Join NFPA and the Advertising Council at the rdIAWF’s 3<sup>rd</sup> Human Dimensions of Wildland Fire Conference in Seattle, April 16 – 20 to learn how they, along with the U.S. Forest Service and a coalition of wildfire safety organizations, are answering this question as they create a Fire Adapted Communities (FAC) media campaign and website.&#0160;


The session, held on Thursday the 19th

at 3:30 PM, will highlight the steps involved in creating effective&#0160; media tools and will provide an insider’s look into how collaboration between agencies translates into a public Fire Adapted Communities initiative . Audience members will also learn about resources such as the new FAC website and other media communications.


 

To see a list of the other wildland fire industry speakers, and for a full schedule of events , check out the program page of the IAWF website.


We hope to see you there!

 

As the NFPA Firewise Advisor for the Northwest, I was honored to participate in a recent meeting in Missoula, Montana with a group of Russian delegates who were visiting the U.S. as part of a multi-agency initiative, established by the USDA, and with support of the U.S. State Department, UDFS International Programs, Pacific Environment and the Wildlife Conservation Society, and other grassroots organizations in Russia. The initiative is aimed at improving the estimation of black carbon emission and transport from burning sources, and to facilitate technical cooperation and exchange between the U.S. and Russia to improve management of wildfire and agricultural burning.

As a part of the program, pilot projects are being implemented and aimed at reducing agricultural burning and wildfires in specific areas of Russia including Siberia and the Russian Far East.  These pilots are working to develop and utilize public outreach and education tools, to establish mobile fire brigades, and improve the enforcement of burning regulations. Working on behalf of NFPA and Firewise, I provided them with information about some of the work we do here at NFPA including our wildfire standards, our Firewise Communities Program, the Fire Adapted Communities initiative and IAFC’s Ready, Set, Go program.

Our discussions continued to confirm the fact that wildfire is a problem across the globe. Russia has many of the wildfire challenges we face, and are often based on location, demographics and culture.  The delegation told us that many people in Russia continue to remove vegetation by fire to create farmland; they do this because there is no cost to the farmer.  The U.S. has similar problems in agricultural communities where farmer’s burn fields after harvest and often these fires escape.  Russia also faces similar challenges in regards to the limited resources and shrinking crews available to combat fires. 

As our discussions turned to issues of wildfire safety, forest health, forest management, funding and reforestation, it really brought home for me the importance of continuing an open dialogue between high-risk wildfire countries, in addition to our continuing to find ways to develop new technology and incorporate it into wildfire safety practices.

W-KPAX Ch. 8 in Missoula covered the story. See the video.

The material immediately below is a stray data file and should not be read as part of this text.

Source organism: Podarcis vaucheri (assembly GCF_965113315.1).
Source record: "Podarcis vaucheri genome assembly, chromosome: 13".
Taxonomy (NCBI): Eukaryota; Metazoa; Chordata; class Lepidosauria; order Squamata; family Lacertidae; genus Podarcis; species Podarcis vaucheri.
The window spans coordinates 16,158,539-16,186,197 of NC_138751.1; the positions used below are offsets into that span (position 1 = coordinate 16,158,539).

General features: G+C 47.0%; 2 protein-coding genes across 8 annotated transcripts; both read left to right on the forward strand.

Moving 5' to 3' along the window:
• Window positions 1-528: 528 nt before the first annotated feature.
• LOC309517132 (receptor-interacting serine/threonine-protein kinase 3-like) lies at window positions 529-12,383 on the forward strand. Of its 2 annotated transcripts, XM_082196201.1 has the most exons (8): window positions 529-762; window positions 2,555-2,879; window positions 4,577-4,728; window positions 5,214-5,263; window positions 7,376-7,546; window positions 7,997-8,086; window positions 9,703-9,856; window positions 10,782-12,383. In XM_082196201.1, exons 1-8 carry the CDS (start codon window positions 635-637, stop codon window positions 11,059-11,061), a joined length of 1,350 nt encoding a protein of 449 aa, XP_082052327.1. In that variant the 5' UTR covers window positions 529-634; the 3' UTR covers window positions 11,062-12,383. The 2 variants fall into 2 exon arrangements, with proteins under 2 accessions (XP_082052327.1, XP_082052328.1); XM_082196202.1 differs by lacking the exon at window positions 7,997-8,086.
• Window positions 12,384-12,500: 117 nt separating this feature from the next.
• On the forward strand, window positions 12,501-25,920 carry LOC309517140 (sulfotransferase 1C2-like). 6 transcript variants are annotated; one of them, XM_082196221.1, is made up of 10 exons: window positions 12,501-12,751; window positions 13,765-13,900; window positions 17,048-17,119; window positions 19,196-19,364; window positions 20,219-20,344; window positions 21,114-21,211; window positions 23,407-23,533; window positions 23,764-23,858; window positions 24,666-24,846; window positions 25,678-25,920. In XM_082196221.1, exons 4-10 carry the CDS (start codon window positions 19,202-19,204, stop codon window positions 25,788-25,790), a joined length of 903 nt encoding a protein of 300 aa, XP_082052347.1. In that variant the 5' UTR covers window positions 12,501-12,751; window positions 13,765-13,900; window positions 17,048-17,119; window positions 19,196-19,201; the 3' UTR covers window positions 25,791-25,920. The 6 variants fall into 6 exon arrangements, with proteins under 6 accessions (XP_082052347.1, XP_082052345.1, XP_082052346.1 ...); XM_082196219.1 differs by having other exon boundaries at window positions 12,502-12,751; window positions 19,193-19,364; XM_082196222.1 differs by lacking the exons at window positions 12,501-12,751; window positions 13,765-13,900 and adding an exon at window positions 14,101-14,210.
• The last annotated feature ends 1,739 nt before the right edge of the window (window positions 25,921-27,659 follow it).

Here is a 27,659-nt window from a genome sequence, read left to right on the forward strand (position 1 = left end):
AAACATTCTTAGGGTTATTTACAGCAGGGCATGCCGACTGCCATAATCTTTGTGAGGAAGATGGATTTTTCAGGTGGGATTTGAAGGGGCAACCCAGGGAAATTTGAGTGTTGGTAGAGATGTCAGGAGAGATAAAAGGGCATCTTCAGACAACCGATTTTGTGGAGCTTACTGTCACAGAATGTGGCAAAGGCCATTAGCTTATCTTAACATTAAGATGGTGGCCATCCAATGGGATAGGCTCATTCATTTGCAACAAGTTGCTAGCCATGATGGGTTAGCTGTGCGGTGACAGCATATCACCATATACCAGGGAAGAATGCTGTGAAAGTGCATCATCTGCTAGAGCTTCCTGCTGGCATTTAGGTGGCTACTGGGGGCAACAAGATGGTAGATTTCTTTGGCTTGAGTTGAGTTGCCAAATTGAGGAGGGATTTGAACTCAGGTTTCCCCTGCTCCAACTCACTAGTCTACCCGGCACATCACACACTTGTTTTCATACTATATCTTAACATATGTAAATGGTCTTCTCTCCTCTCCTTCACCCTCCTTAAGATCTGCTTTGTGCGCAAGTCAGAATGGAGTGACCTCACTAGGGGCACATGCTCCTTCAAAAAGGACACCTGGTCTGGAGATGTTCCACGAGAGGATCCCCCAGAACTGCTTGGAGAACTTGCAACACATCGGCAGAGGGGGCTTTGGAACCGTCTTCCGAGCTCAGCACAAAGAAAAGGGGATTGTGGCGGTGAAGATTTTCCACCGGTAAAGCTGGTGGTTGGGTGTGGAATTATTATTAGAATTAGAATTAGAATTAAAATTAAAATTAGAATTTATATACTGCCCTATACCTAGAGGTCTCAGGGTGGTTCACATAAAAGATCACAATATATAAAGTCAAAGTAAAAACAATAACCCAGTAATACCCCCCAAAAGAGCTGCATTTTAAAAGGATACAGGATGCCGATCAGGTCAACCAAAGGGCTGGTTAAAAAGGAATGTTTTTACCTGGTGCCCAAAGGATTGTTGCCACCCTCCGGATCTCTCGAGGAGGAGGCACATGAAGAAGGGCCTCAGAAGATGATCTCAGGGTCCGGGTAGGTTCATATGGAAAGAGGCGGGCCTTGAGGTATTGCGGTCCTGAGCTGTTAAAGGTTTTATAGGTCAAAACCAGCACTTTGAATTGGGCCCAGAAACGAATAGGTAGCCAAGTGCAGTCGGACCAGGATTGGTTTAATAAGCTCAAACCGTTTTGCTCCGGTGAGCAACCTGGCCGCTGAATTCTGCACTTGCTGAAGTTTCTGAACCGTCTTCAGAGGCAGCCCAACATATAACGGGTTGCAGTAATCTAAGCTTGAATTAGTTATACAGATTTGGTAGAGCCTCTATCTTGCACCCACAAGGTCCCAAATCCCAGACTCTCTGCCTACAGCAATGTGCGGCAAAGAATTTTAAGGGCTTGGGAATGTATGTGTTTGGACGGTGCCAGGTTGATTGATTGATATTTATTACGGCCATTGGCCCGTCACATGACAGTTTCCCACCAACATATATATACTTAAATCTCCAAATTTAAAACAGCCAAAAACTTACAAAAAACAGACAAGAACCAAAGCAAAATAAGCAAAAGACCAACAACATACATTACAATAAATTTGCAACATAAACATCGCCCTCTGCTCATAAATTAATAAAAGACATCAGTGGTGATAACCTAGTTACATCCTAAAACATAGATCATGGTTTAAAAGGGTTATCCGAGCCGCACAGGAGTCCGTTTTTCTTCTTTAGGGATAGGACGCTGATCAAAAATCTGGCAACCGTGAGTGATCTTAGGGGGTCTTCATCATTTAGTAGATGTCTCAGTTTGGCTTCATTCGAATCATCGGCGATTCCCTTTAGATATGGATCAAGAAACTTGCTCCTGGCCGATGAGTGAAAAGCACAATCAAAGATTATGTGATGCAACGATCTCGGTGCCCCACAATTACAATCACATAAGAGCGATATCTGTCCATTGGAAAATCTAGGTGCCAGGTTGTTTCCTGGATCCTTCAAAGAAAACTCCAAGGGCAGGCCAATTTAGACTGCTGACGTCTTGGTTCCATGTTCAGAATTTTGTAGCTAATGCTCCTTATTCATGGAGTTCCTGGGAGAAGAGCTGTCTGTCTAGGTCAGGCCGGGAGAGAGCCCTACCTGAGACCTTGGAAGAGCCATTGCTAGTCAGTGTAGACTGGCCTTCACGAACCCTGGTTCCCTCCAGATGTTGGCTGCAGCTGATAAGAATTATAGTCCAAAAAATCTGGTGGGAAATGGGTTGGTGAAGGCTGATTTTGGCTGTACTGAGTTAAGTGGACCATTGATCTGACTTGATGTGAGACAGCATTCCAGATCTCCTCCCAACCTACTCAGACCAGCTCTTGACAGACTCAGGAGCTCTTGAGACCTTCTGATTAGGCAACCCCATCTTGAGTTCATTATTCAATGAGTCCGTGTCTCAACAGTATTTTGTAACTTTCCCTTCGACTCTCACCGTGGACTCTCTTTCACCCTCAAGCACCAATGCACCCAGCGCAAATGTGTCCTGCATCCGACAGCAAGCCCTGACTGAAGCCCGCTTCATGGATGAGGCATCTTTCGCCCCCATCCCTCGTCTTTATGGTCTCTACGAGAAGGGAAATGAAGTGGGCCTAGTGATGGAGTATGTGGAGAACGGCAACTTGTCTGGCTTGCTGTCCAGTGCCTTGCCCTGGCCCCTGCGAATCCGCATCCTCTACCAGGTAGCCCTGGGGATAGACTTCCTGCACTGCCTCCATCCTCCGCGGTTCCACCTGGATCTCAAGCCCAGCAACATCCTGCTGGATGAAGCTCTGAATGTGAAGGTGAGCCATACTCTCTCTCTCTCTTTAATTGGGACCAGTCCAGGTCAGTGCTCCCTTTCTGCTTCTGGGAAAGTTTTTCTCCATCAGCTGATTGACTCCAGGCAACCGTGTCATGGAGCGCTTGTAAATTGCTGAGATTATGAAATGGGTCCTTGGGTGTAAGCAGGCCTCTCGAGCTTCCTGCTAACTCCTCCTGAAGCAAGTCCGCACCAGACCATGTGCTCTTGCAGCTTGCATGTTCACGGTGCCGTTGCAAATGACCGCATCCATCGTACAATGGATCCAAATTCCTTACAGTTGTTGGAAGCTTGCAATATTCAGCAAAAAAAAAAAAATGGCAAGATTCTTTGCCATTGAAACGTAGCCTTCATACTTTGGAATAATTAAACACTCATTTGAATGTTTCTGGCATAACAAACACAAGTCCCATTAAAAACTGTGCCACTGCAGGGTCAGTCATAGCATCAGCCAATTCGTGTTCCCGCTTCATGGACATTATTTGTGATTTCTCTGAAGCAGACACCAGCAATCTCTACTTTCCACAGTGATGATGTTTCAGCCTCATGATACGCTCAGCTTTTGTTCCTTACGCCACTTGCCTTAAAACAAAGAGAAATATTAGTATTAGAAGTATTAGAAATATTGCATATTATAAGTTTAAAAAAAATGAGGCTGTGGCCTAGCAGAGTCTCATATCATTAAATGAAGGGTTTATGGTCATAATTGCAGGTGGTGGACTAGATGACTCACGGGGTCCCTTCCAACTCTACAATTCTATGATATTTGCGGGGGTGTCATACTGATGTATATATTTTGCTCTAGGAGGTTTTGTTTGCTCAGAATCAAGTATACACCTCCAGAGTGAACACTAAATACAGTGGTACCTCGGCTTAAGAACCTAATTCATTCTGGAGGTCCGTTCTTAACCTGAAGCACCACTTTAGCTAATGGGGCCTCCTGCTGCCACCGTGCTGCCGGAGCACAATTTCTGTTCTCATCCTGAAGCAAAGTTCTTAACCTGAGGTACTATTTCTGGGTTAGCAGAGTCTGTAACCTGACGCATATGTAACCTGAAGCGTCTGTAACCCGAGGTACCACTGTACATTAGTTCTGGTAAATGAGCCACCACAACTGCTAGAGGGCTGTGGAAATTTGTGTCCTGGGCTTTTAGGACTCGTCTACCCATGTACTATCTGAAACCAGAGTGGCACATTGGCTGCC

NFPA is hard at work collaborating with international organizations to share best practices and lessons learned about wildfire and related safety practices. Read more about NFPA’s global partnerships and our outreach efforts in Molly Mowery’s blog, in her feature article, “World of Opportunity” in NFPA Journal’s  special wildland fire issue , and on our “Firewise Around the World” page on the Firewise website.

-Gary Marshall

Butte County
The Butte County Fire Safe Council is to offering its community members an educational presentation titled, “Why become a recognized Firewise Community.”  Neighborhoods, subdivisions, and small towns in the foothills of Butte County are at risk to wildfire.  The Firewise Communities/USA Recognition Program is a national program which helps communities address wildfire hazards.  Hundreds of communities throughout the United States have achieved Firewise Recognition.  Locally the Yankee Hill Fire Safe Council has maintained Firewise status for the past two years.  The Butte County Fire Safe Council invites people to come learn more about the program during an hour long presentation with Faith Berry (Firewise Regional Advisor) at the upcoming Butte County Fire Safe Council Board meeting.

The meeting will be held at the Town of Paradise Town Hall on Wednesday March 7th from 11:00-12:00pm.

The Butte County Fire Safe Council’s mission is to “provide wildfire safety in Butte County through education and hazard mitigation”.  The Council is a non-profit, public benefit corporation which formed in March of 1998 through community and agency collaboration. 

For more information please call 530-877-0984.

Edmond OK
In 2011, Edmond, OK received the award for “Most Outstanding Community in its Class,” an award they’ve won now five years in a row. In an effort to continue to build on its “most outstanding status” this year, firefighters will go one step further to work with community members through their Firewise outreach program and provide residents with safety information on wildfires.

According to Edmond’s Fire Maj. Kelly Lewis, he and other members of the Edmond fire Department are utilizing the knowledge of the Firewise program in order to help keep their “number one perfect suburb” that much safer from impending wildfire danger.